Kotn was founded from the ground up — quite literally — working directly with farmers in the Nile Delta to grow the cotton for our collections. Co-founder Rami, is Egyptian and has familial connections to one of the farming communities, which is what first drew the founders there.
Since inception, Kotn maintained extremely close ties to the communities they work with in Egypt, and of all the asks by the farming communities, including accessible and quality education for their children was most important. Kotn found that due to the lack of safe schools in these rural areas, many children ended up at the farms, working long days alongside their parents. So since day one, the organization collected 1% from every sale, plus additional revenue from special projects like Black Friday, to reinvest into their farming communities to improve literacy rates and decrease instances of child labour and marriage. With help from consumers and the community, Kotn has funded five elementary schools in the Nile Delta and Faiyum, Egypt—four currently operational, with another scheduled for the New Year!
In this challenging cultural context, girls are often seen as a burden to their fathers. They will often be married off at ages 10 or 12 to ease financial strain by moving into the husband’s home. Because of this, Kotn mandates that at least 50% of the children in their schools are girls to ensure they have the same opportunities as their male counterparts.
Why is there a lack of transparency in terms of where our clothes are coming from and how they’re made? How does your philosophy and mission support transparency?
Initially, I think it comes down to a lack of education. Brands, and especially customers, weren’t aware of what actually went into creating a product, and didn’t ask the questions to find out. They focussed on the final product, or the fabric to create it, but didn’t ask what came before that point.
With growing globalization, the fashion industry’s supply chain has become more complex and decentralized. As consumers have started to become more educated and asking who made their clothes, companies are pressured to disclose their production partners, but rarely beyond tier 1: their cut-and-sew facilities. As in all industries’ supply chains, it’s the lowest tiers that get hit the hardest—the farms, yarn mills, dye houses, and sub-contractors who go beyond a brand’s first touchpoint of factory partners. It’s a race to the bottom, squeezing the bottom line to increase margins up top. In Fashion Revolution’s 2019 Fashion Transparency Index, they state that only 5% of the top 200 global fashion brands disclose their raw material providers. Only 5%!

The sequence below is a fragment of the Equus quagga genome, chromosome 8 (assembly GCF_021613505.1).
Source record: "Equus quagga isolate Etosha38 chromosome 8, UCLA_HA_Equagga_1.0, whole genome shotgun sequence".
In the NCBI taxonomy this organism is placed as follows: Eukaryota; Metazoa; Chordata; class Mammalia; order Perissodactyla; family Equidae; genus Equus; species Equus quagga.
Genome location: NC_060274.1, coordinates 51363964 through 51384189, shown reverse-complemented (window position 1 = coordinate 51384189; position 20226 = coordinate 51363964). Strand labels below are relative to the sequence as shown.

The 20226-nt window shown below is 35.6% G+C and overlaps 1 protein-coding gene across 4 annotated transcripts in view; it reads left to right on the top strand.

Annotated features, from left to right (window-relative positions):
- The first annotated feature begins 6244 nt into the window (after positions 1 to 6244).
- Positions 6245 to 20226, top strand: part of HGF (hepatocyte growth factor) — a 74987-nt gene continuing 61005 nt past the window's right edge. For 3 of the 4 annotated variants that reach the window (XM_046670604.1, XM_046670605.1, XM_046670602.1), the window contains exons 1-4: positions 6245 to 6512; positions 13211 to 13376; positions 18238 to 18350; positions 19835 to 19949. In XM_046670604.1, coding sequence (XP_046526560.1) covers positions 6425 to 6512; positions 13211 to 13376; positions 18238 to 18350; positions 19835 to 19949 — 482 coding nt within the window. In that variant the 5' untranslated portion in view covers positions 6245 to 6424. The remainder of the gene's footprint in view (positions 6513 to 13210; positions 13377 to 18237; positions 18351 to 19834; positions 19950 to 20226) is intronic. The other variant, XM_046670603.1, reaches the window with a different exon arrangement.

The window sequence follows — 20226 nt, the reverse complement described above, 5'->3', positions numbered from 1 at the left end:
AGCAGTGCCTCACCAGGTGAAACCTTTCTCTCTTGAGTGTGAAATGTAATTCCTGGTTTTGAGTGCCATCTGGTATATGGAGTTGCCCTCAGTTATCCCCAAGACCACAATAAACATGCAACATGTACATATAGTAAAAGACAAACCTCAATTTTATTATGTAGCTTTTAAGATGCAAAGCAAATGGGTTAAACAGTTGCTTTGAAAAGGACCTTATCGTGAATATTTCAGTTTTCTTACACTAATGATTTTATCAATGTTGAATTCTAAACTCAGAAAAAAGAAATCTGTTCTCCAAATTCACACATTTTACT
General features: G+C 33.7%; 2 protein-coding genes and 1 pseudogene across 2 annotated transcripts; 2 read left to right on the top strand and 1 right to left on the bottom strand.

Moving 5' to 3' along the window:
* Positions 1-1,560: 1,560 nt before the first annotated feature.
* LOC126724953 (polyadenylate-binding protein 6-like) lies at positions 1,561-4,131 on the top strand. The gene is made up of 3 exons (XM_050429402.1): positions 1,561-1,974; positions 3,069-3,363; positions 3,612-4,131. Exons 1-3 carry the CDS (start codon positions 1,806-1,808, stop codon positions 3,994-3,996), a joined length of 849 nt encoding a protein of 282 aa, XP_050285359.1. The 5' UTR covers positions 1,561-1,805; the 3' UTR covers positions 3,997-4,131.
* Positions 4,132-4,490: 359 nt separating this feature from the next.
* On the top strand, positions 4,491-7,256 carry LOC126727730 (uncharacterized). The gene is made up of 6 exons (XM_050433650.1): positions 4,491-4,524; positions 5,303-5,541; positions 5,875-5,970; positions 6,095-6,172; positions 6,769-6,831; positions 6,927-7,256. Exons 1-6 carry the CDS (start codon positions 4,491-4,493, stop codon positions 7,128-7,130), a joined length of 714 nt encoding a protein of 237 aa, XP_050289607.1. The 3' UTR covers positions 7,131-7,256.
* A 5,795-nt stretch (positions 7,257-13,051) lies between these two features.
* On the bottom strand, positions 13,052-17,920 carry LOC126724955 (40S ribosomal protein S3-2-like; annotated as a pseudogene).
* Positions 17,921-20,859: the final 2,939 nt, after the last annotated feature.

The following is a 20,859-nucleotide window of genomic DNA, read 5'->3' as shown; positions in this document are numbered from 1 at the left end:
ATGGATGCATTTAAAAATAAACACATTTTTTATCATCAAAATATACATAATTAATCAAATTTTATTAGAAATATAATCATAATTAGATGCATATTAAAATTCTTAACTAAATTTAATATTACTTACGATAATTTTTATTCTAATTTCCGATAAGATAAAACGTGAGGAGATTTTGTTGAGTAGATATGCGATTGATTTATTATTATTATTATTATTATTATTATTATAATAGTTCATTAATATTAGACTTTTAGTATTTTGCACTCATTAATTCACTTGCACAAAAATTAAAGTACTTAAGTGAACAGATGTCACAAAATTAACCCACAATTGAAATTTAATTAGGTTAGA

What inspires Kotn from its identity to manifesto and aesthetic?
Kotn was built from a desire for timeless essentials that didn’t cost a fortune. Those pieces that are designed for versatility, not trend. That you can reach for every day for the next ten, twenty, thirty years—they’ll still be wearing T-shirts in space, right? We get inspiration from a variety of places—history, film, art—anything beautiful.
In building the brand, however, our manifesto became so much more. It became caring for the communities we work within and helping them to create a sustainable future for their businesses and families.
We now very much live at the intersection of product and purpose. We’re a product-first company, as we believe someone needs to want to buy the product before knowing the story behind it, but every decision we make is carefully considered with our communities and impact in mind the entire way.
Can you tell us more about your design process, and how you go about creating a new piece from concept to the retail floor?
We first find inspiration from what we feel is missing in our own closets. What are those pieces we wear every day? What pieces do we wish we had to wear every day? Then we go about creating the most beautiful version of that piece. It starts with a drawing and reference imagery, then a technical sketch—or tech pack—that includes measurements and key details, then we create a sample of that piece, make adjustments. We then send that to our production team to work with the farmers, yarn mill, fabric mill, dye house, and cut-and-sew to create the perfect fabric and final piece.
How does Kotn measure success and what are you continuing to work on?
We measure success in a lot of different ways, but at the end of the day if we’re able to create a desirable product that people want to wear, that also positively benefits the communities that make it, then we consider ourselves successful.
To support KOTN or learn more about their initiatives in fully transparent & traceable supply-chain sourcing: